Yes, I understand that all of the forms of art can be combined together and
this is part of the language of art. What concerns me is that these new forms
or languages are abstract and not physical. As one critical producer, I worry
that the experience of making such art forms is devoid of direct immediate
experience and devoid of an emotional, visceral connection that for me is such
a vital part of the art experience. Also, for the viewer it is devoid of those
things as well. It is awfully hard to really touch or hug a pixel. There is
no smell, there is no touch; everything is simulated. It is not "real" in a
physical sense. As one who initially embraced all these possibilities many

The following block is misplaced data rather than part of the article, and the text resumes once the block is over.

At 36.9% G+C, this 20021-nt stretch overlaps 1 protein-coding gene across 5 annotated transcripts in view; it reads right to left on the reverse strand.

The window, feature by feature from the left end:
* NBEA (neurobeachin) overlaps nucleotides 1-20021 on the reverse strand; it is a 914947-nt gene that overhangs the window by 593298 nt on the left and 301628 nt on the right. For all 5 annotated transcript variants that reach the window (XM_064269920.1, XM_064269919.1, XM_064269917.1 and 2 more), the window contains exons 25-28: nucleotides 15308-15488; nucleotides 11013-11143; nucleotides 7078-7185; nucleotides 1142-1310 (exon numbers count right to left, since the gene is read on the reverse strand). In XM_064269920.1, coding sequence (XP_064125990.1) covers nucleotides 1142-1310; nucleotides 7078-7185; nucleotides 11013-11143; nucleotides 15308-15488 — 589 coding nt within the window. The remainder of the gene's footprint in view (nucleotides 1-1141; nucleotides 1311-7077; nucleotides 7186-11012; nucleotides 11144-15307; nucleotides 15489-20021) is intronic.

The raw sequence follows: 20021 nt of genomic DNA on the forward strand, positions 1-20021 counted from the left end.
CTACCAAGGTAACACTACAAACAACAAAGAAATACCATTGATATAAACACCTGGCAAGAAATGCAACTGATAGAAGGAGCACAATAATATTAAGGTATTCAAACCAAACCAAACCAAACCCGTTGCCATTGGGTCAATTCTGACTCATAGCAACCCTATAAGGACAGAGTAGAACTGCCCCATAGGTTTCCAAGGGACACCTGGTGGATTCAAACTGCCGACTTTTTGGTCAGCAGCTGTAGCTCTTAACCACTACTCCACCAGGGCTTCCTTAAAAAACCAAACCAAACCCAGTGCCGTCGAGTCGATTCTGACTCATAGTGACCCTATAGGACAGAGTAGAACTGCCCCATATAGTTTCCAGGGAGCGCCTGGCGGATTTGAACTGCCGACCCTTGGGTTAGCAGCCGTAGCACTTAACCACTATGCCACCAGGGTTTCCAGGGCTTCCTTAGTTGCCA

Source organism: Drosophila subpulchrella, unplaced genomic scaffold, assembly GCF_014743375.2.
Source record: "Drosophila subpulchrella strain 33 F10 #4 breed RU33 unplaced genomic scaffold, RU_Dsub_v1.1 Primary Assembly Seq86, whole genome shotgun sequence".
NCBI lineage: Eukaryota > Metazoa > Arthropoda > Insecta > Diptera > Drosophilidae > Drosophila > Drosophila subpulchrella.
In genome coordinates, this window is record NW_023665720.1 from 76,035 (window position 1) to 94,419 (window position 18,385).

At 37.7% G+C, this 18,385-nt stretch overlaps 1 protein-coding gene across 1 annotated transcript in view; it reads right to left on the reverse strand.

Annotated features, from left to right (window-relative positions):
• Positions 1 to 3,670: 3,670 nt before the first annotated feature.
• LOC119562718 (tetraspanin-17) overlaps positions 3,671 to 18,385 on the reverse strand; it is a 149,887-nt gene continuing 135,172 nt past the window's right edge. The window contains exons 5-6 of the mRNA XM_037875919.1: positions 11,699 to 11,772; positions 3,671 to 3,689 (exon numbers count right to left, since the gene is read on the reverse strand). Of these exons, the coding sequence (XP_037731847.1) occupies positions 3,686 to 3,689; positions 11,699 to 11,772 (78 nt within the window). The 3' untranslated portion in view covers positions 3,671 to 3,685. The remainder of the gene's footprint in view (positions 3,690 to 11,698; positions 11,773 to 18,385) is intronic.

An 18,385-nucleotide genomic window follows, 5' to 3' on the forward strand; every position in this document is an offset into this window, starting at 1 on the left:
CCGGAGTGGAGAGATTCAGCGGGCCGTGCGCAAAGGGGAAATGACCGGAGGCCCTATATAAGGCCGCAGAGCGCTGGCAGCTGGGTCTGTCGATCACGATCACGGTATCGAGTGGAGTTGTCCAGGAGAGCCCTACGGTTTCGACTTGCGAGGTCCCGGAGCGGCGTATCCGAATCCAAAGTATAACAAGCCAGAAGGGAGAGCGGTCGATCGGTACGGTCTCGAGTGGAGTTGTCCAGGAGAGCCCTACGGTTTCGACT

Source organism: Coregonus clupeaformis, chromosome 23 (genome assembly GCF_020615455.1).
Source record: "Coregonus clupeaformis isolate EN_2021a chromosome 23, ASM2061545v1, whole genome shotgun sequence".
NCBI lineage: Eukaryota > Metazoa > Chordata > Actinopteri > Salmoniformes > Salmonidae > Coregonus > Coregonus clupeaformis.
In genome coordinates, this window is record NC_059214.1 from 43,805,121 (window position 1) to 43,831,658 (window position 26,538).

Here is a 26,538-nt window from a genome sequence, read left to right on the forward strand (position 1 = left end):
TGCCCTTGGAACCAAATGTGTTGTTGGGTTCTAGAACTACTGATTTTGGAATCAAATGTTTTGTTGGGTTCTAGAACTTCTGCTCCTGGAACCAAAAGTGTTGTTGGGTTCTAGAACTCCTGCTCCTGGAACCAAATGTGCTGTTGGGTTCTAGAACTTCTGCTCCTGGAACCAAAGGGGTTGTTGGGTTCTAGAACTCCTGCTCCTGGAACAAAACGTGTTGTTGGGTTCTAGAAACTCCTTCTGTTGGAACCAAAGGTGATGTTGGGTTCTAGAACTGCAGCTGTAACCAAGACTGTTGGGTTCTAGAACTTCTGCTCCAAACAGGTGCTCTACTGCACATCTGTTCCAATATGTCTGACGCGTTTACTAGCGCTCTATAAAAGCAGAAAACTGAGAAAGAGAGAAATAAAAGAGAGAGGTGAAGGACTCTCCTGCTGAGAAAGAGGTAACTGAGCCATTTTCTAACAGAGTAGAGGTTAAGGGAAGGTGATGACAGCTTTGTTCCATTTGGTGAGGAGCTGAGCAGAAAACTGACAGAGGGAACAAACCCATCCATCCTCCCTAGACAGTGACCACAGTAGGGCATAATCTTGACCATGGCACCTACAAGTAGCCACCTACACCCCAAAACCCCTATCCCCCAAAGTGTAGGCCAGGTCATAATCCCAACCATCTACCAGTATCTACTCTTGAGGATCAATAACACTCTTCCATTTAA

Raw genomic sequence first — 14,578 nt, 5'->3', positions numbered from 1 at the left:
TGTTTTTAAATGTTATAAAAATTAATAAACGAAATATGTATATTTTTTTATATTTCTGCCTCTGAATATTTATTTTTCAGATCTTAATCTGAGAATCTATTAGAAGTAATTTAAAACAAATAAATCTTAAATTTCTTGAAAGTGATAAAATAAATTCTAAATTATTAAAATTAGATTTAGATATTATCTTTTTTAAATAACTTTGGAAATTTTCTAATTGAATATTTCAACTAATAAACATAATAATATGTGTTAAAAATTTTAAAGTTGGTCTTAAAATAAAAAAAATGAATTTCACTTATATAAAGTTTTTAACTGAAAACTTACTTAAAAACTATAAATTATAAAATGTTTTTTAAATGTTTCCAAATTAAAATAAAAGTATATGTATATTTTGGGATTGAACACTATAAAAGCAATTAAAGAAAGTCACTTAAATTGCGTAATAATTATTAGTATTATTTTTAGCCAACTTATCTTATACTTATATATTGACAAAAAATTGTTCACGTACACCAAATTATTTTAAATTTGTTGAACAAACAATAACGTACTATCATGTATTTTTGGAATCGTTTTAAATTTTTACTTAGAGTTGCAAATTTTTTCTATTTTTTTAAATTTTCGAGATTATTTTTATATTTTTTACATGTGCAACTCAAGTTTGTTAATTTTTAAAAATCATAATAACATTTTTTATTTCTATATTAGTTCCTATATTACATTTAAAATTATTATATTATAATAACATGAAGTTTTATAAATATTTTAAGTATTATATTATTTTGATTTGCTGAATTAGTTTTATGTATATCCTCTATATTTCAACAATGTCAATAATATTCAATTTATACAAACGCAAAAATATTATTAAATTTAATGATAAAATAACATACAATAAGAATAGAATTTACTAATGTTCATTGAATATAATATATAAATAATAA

years ago, I find myself backing away from it somewhat and asking questions.
I have found that creating art solely on the computer leaves me cold. I am
looking for ways around the lack of physicality that I miss.
I have a dream that one day computer technology can become invisible and
somehow physical at the same time. Right now it is confined inside a box and
you have to know the way to use the box. There are rules that are unbreakable
that you must use to use the box. The tail is now wagging the dog. We need
to reverse that trend, so that humans can once again be in "control."
> 2 "The communicative language of the new technologies--sound, animation,
> music, drama, video, graphics, ext and voice--is also the languag of the
> arts. Thus, arts teachers are particularly well-positioned to help students
> develop skills as both critical producers and critical consumers of
> electronic media."
> These ideas helped me to get a new vision for my teaching.